Long distance: Remote international students face unique challenges

by Maya Kempf-Harris | 10/30/20 2:05am

international-students-design
by Edgar Morales / The Dartmouth

This article is featured in the 2020 Fall special issue.

Living abroad has made the usual pandemic challenges,  from time zone differences to difficulties receiving material shipments for class, even more difficult for many international students. While institutions like the Office of Visa and Immigration Studies have tried to keep students informed, some international students feel the College should do more to include them in the Dartmouth community.

A number of recent U.S. government policies, like a proposed rule that would limit the admission period for students from countries that are designed state sponsors of terrorism or have a visa overstay rate of 10% or greater to 2 years, have raised concerns among international students. In early July, U.S. Immigration and Customs Enforcement proposed new rules that would prohibit international students from remaining in the United States to take fully online classes. The College subsequently filed an amicus curiae brief in a lawsuit that ultimately resulted in the reversal of this rule. However, a subsequent update to the rule prohibits newly enrolled international students from coming to the US to take fully online classes

Gerol Fang ’23 from Toronto, Canada said that Dartmouth hasn’t given her any notice about changing visa and immigration policies. She said she became aware of policy changes independently after seeing them in the news, but said that the College had not updated her since initial visa policy changes started earlier in the pandemic. She said that she wished the College communicated more information about new policies that may affect international students.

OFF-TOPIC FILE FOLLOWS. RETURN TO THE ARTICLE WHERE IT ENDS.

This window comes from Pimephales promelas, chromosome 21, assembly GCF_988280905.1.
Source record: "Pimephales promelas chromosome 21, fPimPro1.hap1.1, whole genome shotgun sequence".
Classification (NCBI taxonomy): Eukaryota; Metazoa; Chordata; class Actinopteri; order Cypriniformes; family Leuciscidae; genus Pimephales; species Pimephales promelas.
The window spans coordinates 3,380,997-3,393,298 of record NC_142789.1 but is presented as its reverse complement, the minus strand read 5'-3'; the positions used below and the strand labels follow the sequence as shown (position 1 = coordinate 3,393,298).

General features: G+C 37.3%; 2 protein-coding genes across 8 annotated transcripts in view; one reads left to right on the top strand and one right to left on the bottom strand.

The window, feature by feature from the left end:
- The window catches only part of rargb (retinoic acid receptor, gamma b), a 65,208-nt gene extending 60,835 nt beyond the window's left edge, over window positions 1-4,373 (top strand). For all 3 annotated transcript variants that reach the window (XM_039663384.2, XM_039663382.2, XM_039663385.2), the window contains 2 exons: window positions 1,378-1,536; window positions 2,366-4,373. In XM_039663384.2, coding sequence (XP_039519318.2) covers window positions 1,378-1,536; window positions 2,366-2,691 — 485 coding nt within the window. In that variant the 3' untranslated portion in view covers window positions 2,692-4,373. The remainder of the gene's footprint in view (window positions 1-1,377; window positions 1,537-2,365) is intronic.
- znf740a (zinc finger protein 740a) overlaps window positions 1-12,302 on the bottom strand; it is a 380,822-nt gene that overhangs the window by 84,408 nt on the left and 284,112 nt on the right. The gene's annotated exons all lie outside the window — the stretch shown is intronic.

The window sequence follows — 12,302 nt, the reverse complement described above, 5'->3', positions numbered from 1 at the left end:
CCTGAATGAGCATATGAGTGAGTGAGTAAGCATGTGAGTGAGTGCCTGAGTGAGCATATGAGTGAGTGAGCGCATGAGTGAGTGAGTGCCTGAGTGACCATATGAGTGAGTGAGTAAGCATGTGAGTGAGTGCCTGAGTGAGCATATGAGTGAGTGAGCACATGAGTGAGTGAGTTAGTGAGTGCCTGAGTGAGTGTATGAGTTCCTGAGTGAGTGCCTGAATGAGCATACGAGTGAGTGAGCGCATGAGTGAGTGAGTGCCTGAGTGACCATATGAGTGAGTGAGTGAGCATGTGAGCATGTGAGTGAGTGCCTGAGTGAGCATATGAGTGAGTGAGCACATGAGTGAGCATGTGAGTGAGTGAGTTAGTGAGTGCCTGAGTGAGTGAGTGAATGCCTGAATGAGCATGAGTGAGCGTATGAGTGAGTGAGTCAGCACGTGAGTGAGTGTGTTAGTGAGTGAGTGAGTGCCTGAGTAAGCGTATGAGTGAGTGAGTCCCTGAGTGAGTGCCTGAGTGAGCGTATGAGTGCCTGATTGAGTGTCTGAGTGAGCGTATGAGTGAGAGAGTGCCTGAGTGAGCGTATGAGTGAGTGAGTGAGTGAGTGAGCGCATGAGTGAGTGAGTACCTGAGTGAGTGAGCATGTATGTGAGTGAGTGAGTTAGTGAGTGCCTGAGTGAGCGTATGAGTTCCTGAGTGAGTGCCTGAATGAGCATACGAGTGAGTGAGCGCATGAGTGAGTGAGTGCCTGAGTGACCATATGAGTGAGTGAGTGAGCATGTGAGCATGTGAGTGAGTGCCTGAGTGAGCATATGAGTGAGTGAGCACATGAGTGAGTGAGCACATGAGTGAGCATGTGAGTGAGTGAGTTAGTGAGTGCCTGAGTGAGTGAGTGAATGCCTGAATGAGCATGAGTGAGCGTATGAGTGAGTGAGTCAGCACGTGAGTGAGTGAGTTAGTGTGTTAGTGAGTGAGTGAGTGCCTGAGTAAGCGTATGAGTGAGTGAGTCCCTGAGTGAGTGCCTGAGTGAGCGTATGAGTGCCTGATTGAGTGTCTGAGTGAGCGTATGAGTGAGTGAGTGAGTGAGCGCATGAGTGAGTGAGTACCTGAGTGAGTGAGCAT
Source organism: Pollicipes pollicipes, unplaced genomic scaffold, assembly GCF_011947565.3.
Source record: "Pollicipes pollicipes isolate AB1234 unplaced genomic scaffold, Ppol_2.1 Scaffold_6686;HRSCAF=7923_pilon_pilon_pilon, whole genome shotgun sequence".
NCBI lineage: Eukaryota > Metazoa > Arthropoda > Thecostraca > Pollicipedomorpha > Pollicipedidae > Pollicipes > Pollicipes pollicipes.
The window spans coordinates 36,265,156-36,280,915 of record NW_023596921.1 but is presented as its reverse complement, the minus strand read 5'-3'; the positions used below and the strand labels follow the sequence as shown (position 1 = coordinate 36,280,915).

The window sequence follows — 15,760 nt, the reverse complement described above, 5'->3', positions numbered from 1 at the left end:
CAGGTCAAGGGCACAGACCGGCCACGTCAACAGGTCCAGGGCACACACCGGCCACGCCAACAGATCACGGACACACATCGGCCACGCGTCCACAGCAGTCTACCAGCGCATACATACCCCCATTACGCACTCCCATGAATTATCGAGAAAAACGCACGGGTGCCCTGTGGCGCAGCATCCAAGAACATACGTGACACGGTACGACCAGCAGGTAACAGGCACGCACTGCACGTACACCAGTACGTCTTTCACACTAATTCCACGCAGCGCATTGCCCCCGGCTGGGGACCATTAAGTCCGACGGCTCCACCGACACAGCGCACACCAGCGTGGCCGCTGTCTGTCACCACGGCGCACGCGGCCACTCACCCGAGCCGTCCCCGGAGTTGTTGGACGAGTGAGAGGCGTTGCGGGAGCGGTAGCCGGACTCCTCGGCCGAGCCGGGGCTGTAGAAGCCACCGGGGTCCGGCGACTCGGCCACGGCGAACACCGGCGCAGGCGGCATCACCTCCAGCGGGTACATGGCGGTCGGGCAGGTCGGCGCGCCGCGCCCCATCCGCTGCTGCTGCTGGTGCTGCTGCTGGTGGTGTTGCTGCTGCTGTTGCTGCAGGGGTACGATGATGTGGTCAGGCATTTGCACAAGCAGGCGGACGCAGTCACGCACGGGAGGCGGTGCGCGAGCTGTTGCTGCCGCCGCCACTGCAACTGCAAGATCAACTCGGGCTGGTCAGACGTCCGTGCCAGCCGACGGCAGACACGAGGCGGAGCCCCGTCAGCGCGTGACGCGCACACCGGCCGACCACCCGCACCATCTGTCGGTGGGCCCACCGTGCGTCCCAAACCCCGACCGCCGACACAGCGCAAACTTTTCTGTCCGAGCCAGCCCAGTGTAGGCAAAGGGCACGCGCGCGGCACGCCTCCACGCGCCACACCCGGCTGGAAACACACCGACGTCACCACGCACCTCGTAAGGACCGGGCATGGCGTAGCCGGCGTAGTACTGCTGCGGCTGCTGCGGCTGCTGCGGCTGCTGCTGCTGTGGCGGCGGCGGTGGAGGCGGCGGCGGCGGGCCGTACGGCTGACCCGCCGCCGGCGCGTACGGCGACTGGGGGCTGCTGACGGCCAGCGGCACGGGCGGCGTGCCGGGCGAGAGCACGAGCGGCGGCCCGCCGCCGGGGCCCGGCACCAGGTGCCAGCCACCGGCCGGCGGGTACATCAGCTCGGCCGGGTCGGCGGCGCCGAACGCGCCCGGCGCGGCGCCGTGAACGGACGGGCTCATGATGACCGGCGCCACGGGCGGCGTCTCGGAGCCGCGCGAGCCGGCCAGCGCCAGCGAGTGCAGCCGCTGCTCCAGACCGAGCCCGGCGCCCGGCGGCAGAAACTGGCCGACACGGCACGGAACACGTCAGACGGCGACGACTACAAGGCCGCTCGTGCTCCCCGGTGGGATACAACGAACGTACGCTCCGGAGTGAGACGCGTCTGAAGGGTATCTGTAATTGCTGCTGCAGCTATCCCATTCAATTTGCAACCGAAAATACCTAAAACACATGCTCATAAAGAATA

“As students I don’t think it should be expected of us to, every day, stay up to date on immigration law,” Fang said. “That’s not reasonable. It’s just such a complicated sphere of information.”

Athina Avrantini ’23, an international student from Athens, Greece, also said she felt that Dartmouth could be doing more to support international students during the pandemic. She added that she wished Dartmouth would include more information for international students in email correspondences with undergraduates, and said she felt that the College did not suitably recognize the unique challenges international students are facing.

“No one was even acknowledging that international students exist, which was definitely frustrating,” Avrantini said. She added that comments along the lines of, “we see you, we recognize that you’re facing some unique obstacles and we’re open to suggestions” in community emails would have been an improvement.

Though Fang and Avrantini expressed frustration over a lack of communication, OVIS director Susan Ellison wrote in an email statement that her office is “in regular contact” with international students, researchers, faculty and staff about government rule changes and internal procedure updates due to COVID-19.

Ellison added that OVIS has also engaged in campus events like virtual town halls specifically for international students. At these events, she wrote that OVIS is “sharing information about a Department of Homeland Security proposed rule that would have significant implications for our international students and exchange visitors.” 

In addition to concerns about communications regarding ongoing immigration policy changes, international students also face challenges with time zones and shipping materials due to remote learning. 

Avrantini said that it was difficult to maintain a reasonable daily schedule for her workday.